McCoy: McCoy is a natural leader with high character. Played with a lot of intelligence in Texas’ system which he mastered. Was extremely productive. Possesses a quick release. Displays great accuracy in the short passing game and puts the ball in a position to set up his receivers for run after the catch. Has the foot-speed to avoid the rush and buy extra time. … McCoy lacks a cannon for an arm. Can fit the ball into spots on intermediate routes at times but will struggle with the deep ball.
It’s unclear whether McCoy — who was quite good for Washington in Monday’s upset over Dallas — or Griffin will play Sunday against the Vikings. Our best guess, on a short week and after a strong game, is McCoy starts and Griffin gets another week to heal. If it is Bridgewater vs. McCoy, you’ll see two very similar QBs — far more so than if it’s Bridgewater vs. Griffin.
We’ve been accused in years past of having an overly optimistic view of the Timberwolves going into seasons, only to see great expectations (or, let’s face it, even modest ones) blow up in another lost season. This optimism even explains the piece of art you see with this post; friends say our annual “the Wolves could be better this season” blog season preview is a good reminder to check your smoke detector batteries.
As such, we’re trying something a little new this season: tempered realism. We’ll let the Wolves try to exceed our modest expectations. Under-promise and over-deliver. That’s the way to get ahead in 2014. As such, here are five things we think about this year’s team:
1) In the long run, we think the Wolves are better off having made the Kevin Love trade. We don’t think he could be the No. 1 player on a great team, and we don’t think the Wolves could have added anyone better than him without trading him. So we stand by this post from a few months ago: David Kahn, in botching Love’s contract, quite possibly saved the Wolves. It forced them to trade Love in his youthful prime, and we can’t imagine ever getting a better haul than what Flip Saunders achieved this offseason.
2) That said, we most definitely think there will be a drop-off in victories this season from last year. Our gut says even when you factor in all the close losses last season, Love was worth an extra 10 victories from last year to this one. So we’re saying this year’s Wolves are a 30-win team.
3) While including Thad Young in the Love trade could be construed as a sign the Wolves aren’t fully committed to a rebuild (they could have had a future first-round pick instead), we do like what Saunders is doing with the roster. Having a few veterans sprinkled in with all this youth is a good thing, in our mind, and it was encouraging to hear Saunders talk after the Wolves cut J.J. Barea about the move being geared toward the future and not wanting to give up on a promising young player like Glenn Robinson III instead.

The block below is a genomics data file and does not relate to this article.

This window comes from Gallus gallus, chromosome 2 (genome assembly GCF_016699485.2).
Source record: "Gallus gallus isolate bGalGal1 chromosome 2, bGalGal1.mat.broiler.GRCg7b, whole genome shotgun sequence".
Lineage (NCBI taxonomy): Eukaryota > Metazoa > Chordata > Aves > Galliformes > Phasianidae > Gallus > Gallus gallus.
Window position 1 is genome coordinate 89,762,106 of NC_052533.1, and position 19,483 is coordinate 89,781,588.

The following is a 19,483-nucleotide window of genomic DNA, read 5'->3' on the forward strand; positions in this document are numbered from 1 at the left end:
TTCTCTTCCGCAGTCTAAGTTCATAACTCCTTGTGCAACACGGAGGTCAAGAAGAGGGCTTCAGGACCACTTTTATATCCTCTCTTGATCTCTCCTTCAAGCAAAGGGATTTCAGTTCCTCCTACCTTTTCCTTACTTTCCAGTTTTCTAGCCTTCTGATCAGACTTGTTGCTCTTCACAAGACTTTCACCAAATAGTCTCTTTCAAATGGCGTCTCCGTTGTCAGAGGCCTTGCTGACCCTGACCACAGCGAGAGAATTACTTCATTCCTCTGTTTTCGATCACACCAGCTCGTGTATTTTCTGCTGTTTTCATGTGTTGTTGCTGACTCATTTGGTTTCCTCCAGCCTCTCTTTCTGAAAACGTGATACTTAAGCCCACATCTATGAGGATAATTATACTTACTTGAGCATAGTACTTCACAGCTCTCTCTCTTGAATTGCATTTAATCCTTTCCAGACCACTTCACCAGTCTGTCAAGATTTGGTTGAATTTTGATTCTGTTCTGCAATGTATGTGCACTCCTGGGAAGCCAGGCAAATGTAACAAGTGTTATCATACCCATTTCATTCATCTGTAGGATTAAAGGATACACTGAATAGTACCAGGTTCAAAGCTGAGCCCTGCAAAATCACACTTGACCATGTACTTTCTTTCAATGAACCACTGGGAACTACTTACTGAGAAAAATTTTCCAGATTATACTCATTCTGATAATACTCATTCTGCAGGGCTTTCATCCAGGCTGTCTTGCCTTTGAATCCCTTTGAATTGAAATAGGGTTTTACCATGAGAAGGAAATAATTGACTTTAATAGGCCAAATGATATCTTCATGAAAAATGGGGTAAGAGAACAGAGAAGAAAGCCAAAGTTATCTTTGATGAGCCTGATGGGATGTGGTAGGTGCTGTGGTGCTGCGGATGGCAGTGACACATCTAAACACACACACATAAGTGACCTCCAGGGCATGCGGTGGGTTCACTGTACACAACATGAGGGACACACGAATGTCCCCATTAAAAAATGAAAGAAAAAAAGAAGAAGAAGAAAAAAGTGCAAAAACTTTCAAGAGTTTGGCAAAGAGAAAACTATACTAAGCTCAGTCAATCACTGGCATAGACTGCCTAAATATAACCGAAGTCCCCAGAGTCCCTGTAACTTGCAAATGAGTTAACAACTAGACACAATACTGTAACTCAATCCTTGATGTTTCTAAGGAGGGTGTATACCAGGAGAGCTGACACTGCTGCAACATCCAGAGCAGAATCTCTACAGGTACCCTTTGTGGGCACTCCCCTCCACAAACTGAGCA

4) Of all the young players on the roster, we think Zach LaVine will need the longest leash when it comes to figuring out just how good he is. LaVine is a great athlete, but his freshman year at UCLA was nothing special. Sounds a lot like Russell Westbrook (3.4 ppg, less than 1 rebound and assist per game as a UCLA freshman). We’re not saying LaVine is the next Westbrook. That would be crazy. But this was a pick that will take a couple of years to judge.
5) The Wolves should have a pretty nice bench this season. We look at their roster and see a lot of useful players and not a ton of roster filler. The downside is we’re not sure the starting five will be all that much better than the next five. We’re also not entirely sure how this team is going to score points on a nightly basis, which is half of the object of the game, but we certainly foresee this being a more motivated team and a better defensive team than in the Rick Adelman years. Maybe that adds up to a few more close wins. Maybe the youth comes together more quickly than we think. For now, though, 30 wins is our guess. But check those batteries anyway.
Rookie outside linebacker Anthony Barr has been named the NFC’s Defensive Player of the Week after his 27-yard fumble return for a touchdown gave the Vikings a 19-13 overtime victory Sunday.
Barr, the ninth overall pick in May’s NFL draft, recorded eight tackles and a sack in the win. And on the first play from scrimmage in overtime, he forced a fumble after a catch by Buccaneers rookie tight end Austin Seferian-Jenkins, scooped it up and returned it for the game-winning touchdown.
Barr is the first Vikings player to win the Defensive Player of the Week award since cornerback Antoine Winfield in 2010 and the first Vikings rookie to win since cornerback Cedric Griffin in 2006.
Barr is the sixth rookie linebacker to win the award since 2006. The others were DeMarcus Ware, Clay Matthews, Brian Orakpo, Sean Lee and Luke Kuechly. That’s pretty good company right there.
Barr ranks second on the Vikings with 54 tackles this season and his three sacks are tied for third on the team. He has forced one fumble and recovered three of them, which is tied for the NFL lead.